Most of the evidence we have for the life and death of Jesus Christ comes from the Gospels and associated religious writings. However, archaeologists flipped the biblical script in the 20th century when they discovered a number of hugely important artifacts, including the fascinating Pilate Stone. This remarkable block of limestone records Pontius Pilate's dedication of a temple to imperial gods. Pontius Pilate and Jesus had a rough history, as Pilate was the one who condemned Jesus to death.
So, why is this stone so important? The crux is it provides independent, non-partisan historical evidence of Pontius Pilate, an important official in the province of Judea who famously "washed his hands" of Jesus in the Gospel of Matthew. Thanks to the Pilate Stone we now know without a doubt that the man who ordered the crucifixion lived and breathed.
The Stone Was Discovered At The Site Of An Ancient Theater
The archaeological revelations began in 1961, when Italian archaeologists dug up a large block of limestone at a particularly special ancient site: Caesarea Maritima in modern Israel. This splendid spot was the brainchild of Herod the Great - you know, the big, bad king from the Gospels who allegedly tried to drown lots of babies. Located on the west coast of Israel, Caesarea Maritima boasted a beautiful palace that was the ultimate in ancient Roman luxury. Near the palace was a giant stadium, also commissioned by Herod. When scientists excavated, they found a damaged limestone chunk featuring the name of Pontius Pilate, inscribed in about 26 CE.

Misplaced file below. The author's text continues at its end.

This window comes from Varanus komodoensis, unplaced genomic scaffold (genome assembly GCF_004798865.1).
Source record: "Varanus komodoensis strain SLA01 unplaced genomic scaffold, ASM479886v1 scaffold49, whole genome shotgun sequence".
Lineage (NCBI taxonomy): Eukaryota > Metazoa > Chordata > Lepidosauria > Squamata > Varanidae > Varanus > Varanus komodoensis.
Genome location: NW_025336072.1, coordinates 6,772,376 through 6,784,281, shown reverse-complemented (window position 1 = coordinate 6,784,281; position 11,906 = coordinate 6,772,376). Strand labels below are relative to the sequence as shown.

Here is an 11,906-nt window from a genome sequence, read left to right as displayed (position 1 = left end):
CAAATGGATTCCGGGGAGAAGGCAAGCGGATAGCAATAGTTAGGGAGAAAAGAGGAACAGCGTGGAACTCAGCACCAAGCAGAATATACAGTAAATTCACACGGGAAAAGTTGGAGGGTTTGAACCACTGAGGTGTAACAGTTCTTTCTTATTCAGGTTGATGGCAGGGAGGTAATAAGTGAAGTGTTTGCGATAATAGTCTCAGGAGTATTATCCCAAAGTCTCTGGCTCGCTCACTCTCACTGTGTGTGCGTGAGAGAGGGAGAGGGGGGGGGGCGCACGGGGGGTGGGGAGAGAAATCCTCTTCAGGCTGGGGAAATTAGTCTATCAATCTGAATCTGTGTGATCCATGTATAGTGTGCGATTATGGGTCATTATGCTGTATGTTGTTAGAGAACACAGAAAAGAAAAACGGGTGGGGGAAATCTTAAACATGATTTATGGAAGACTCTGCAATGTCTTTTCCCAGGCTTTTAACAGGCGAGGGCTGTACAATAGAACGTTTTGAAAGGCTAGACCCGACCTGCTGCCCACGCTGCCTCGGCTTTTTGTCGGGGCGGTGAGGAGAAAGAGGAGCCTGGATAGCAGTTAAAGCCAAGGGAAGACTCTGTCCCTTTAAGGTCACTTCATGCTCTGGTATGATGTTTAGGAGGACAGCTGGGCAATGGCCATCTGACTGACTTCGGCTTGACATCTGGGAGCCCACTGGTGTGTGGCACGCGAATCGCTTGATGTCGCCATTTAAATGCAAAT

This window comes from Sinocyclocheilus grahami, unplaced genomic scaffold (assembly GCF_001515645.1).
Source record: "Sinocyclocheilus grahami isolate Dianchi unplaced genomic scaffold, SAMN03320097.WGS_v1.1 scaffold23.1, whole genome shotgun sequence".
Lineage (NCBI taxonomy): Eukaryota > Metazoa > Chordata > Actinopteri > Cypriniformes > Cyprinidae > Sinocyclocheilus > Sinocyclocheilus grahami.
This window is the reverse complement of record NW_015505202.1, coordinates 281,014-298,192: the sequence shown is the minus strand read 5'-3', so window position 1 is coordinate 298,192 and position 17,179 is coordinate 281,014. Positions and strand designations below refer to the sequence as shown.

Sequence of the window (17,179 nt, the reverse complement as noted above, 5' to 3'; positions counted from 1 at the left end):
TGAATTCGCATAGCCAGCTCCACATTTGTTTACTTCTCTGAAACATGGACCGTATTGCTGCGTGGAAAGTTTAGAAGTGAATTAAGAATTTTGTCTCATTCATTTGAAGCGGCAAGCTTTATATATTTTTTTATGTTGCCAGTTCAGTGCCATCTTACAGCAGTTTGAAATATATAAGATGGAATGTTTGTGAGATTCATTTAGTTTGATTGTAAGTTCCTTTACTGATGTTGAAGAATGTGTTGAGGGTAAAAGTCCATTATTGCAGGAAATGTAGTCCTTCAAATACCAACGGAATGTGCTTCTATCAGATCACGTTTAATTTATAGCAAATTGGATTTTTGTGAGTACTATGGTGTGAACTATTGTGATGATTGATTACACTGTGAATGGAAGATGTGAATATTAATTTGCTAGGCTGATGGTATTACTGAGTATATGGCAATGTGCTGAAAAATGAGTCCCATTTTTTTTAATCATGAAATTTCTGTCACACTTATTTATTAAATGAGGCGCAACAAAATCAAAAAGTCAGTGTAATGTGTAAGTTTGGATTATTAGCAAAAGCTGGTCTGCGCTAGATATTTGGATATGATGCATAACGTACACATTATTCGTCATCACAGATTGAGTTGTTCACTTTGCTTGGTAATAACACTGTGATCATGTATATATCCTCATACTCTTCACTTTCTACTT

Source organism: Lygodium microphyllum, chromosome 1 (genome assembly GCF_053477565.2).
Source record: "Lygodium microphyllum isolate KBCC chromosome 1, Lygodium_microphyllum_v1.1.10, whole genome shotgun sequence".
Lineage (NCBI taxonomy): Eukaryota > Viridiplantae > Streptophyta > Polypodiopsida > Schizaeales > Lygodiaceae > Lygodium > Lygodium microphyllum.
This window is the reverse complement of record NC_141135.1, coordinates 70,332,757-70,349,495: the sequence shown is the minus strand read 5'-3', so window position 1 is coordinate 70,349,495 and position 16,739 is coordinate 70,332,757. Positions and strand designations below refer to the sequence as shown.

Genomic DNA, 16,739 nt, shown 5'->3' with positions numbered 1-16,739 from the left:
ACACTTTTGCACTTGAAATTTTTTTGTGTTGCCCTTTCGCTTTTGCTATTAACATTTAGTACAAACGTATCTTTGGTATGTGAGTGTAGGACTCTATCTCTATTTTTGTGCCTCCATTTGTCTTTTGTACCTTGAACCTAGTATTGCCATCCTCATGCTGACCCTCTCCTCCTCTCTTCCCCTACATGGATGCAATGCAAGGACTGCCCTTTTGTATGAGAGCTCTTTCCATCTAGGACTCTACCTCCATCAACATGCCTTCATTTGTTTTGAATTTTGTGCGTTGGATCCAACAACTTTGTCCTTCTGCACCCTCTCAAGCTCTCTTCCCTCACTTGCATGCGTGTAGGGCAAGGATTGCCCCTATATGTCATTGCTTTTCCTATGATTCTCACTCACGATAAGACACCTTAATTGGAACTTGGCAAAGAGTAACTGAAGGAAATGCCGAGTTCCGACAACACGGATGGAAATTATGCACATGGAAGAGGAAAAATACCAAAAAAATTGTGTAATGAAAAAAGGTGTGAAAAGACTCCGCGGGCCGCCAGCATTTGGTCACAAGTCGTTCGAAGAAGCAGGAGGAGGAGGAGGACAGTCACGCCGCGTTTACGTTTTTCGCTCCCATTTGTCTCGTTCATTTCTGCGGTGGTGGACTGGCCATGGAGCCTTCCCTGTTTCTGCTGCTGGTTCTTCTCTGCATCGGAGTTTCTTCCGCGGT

Apparently Pilate Liked To Show Off His Cash Flow
It would make sense for Pilate to build a temple to Emperor Tiberius. After all, it was Tiberius who appointed Pilate to his post of prefect in Judea. What better way to ingratiate oneself with the boss than to spend money by commissioning an expensive temple where people would honor them as a god?
Egyptian historian Philo of Alexandria even said Pilate sent some goodies to the Emperor Augustus's temple in Caesarea, so maybe there was a temple to Tiberius, Augustus's successor, there, too. Also, the Pilate inscription was in Latin, rather than the lingua franca of Greek. Perhaps Pilate did this to show off to Tiberius how much he loved Rome.
This Inscription Proves One Of Rome's Greatest Historians Wrong
One of Rome's greatest historians, Tacitus, wrote a bit about early Christians and their founder. When he discussed Jesus, he mentioned Pilate, saying:
"Christus, from whom the name had its origin, suffered the extreme penalty during the reign of Tiberius at the hands of one of our procurators, Pontius Pilate..."
Here, Tacitus stated that Pilate's official position in Judea was that of a procurator. However, the Pilate Stone informs us that Pilate was actually a prefect, another - but entirely different - magisterial job.
It's Not In Great Shape Because It Was Reused In A Staircase
Like many big blocks of stone, the Pilate Stone did not just have one use. It was easier for the ancients to knock down old buildings and reuse stone, rather than go to the effort of quarrying more. As a result, the Pilate Stone became part of a staircase when later Roman emperors rebuilt Herod's stadium in the fourth century C.E. It was not until Italian archaeologists excavated the newer stadium that they discovered the inscription on a part of the staircase.